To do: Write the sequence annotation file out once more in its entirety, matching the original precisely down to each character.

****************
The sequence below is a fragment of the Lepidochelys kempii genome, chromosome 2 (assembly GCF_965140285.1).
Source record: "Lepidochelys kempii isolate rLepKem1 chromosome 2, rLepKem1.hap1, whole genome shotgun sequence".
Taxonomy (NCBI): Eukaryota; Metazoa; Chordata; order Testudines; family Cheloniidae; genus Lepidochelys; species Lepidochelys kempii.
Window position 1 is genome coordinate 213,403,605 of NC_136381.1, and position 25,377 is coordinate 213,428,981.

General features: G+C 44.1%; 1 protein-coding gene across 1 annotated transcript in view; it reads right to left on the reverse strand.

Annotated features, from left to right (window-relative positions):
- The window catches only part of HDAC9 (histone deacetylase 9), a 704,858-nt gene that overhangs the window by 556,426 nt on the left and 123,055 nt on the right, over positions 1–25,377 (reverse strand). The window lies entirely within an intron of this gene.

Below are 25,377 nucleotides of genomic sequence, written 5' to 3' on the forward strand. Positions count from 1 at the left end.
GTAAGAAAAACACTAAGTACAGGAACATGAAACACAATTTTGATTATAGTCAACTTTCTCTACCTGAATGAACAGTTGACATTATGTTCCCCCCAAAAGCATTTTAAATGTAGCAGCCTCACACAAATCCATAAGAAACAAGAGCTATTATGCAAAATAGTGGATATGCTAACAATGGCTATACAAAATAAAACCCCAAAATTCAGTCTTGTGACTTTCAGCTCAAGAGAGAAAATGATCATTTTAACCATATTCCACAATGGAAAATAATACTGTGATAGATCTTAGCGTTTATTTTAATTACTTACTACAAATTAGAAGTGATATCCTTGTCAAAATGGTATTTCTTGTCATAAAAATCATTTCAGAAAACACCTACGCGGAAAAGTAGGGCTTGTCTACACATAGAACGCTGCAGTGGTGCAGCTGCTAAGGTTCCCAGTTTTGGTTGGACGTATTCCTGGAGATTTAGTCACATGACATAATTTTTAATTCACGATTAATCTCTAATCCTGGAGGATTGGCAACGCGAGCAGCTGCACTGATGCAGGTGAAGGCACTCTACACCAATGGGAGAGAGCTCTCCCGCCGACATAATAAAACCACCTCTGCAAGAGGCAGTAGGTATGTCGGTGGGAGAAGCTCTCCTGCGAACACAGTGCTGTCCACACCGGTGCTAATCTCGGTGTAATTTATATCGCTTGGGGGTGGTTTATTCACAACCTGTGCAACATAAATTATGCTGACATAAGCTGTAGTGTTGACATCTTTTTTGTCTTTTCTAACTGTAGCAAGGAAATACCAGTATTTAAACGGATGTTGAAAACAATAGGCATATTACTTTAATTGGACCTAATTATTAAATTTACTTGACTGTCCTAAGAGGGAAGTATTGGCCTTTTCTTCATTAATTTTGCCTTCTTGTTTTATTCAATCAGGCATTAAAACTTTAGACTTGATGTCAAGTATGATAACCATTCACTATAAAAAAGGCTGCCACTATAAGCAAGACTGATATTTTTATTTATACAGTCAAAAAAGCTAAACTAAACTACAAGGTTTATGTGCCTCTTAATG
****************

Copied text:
The sequence below is a fragment of the Lepidochelys kempii genome, chromosome 2 (assembly GCF_965140285.1).
Source record: "Lepidochelys kempii isolate rLepKem1 chromosome 2, rLepKem1.hap1, whole genome shotgun sequence".
Taxonomy (NCBI): Eukaryota; Metazoa; Chordata; order Testudines; family Cheloniidae; genus Lepidochelys; species Lepidochelys kempii.
Window position 1 is genome coordinate 213,403,605 of NC_136381.1, and position 25,377 is coordinate 213,428,981.

General features: G+C 44.1%; 1 protein-coding gene across 1 annotated transcript in view; it reads right to left on the reverse strand.

Annotated features, from left to right (window-relative positions):
- The window catches only part of HDAC9 (histone deacetylase 9), a 704,858-nt gene that overhangs the window by 556,426 nt on the left and 123,055 nt on the right, over positions 1–25,377 (reverse strand). The window lies entirely within an intron of this gene.

Below are 25,377 nucleotides of genomic sequence, written 5' to 3' on the forward strand. Positions count from 1 at the left end.
GTAAGAAAAACACTAAGTACAGGAACATGAAACACAATTTTGATTATAGTCAACTTTCTCTACCTGAATGAACAGTTGACATTATGTTCCCCCCAAAAGCATTTTAAATGTAGCAGCCTCACACAAATCCATAAGAAACAAGAGCTATTATGCAAAATAGTGGATATGCTAACAATGGCTATACAAAATAAAACCCCAAAATTCAGTCTTGTGACTTTCAGCTCAAGAGAGAAAATGATCATTTTAACCATATTCCACAATGGAAAATAATACTGTGATAGATCTTAGCGTTTATTTTAATTACTTACTACAAATTAGAAGTGATATCCTTGTCAAAATGGTATTTCTTGTCATAAAAATCATTTCAGAAAACACCTACGCGGAAAAGTAGGGCTTGTCTACACATAGAACGCTGCAGTGGTGCAGCTGCTAAGGTTCCCAGTTTTGGTTGGACGTATTCCTGGAGATTTAGTCACATGACATAATTTTTAATTCACGATTAATCTCTAATCCTGGAGGATTGGCAACGCGAGCAGCTGCACTGATGCAGGTGAAGGCACTCTACACCAATGGGAGAGAGCTCTCCCGCCGACATAATAAAACCACCTCTGCAAGAGGCAGTAGGTATGTCGGTGGGAGAAGCTCTCCTGCGAACACAGTGCTGTCCACACCGGTGCTAATCTCGGTGTAATTTATATCGCTTGGGGGTGGTTTATTCACAACCTGTGCAACATAAATTATGCTGACATAAGCTGTAGTGTTGACATCTTTTTTGTCTTTTCTAACTGTAGCAAGGAAATACCAGTATTTAAACGGATGTTGAAAACAATAGGCATATTACTTTAATTGGACCTAATTATTAAATTTACTTGACTGTCCTAAGAGGGAAGTATTGGCCTTTTCTTCATTAATTTTGCCTTCTTGTTTTATTCAATCAGGCATTAAAACTTTAGACTTGATGTCAAGTATGATAACCATTCACTATAAAAAAGGCTGCCACTATAAGCAAGACTGATATTTTTATTTATACAGTCAAAAAAGCTAAACTAAACTACAAGGTTTATGTGCCTCTTAATG